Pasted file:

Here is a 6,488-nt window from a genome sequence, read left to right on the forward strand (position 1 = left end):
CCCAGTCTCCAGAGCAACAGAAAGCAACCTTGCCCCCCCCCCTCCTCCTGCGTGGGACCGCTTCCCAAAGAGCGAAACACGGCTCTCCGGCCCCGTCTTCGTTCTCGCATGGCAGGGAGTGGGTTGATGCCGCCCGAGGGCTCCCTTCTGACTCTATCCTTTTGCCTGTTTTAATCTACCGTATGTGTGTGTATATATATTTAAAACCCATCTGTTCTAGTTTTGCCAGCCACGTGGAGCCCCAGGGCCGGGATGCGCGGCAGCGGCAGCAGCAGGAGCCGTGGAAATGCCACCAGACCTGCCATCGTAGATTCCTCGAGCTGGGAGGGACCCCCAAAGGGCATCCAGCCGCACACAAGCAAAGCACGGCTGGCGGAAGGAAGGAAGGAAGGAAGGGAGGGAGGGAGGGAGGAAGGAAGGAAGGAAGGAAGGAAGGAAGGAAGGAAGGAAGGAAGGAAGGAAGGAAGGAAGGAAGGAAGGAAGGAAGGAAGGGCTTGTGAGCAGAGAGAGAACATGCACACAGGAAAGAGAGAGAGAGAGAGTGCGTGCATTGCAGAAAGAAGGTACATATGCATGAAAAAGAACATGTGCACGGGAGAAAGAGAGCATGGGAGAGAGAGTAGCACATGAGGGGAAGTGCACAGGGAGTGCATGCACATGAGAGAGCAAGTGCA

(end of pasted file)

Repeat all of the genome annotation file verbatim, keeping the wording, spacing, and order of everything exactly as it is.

Here is a 6,488-nt window from a genome sequence, read left to right on the forward strand (position 1 = left end):
CCCAGTCTCCAGAGCAACAGAAAGCAACCTTGCCCCCCCCCCTCCTCCTGCGTGGGACCGCTTCCCAAAGAGCGAAACACGGCTCTCCGGCCCCGTCTTCGTTCTCGCATGGCAGGGAGTGGGTTGATGCCGCCCGAGGGCTCCCTTCTGACTCTATCCTTTTGCCTGTTTTAATCTACCGTATGTGTGTGTATATATATTTAAAACCCATCTGTTCTAGTTTTGCCAGCCACGTGGAGCCCCAGGGCCGGGATGCGCGGCAGCGGCAGCAGCAGGAGCCGTGGAAATGCCACCAGACCTGCCATCGTAGATTCCTCGAGCTGGGAGGGACCCCCAAAGGGCATCCAGCCGCACACAAGCAAAGCACGGCTGGCGGAAGGAAGGAAGGAAGGAAGGGAGGGAGGGAGGGAGGAAGGAAGGAAGGAAGGAAGGAAGGAAGGAAGGAAGGAAGGAAGGAAGGAAGGAAGGAAGGAAGGAAGGAAGGAAGGAAGGGCTTGTGAGCAGAGAGAGAACATGCACACAGGAAAGAGAGAGAGAGAGAGTGCGTGCATTGCAGAAAGAAGGTACATATGCATGAAAAAGAACATGTGCACGGGAGAAAGAGAGCATGGGAGAGAGAGTAGCACATGAGGGGAAGTGCACAGGGAGTGCATGCACATGAGAGAGCAAGTGCA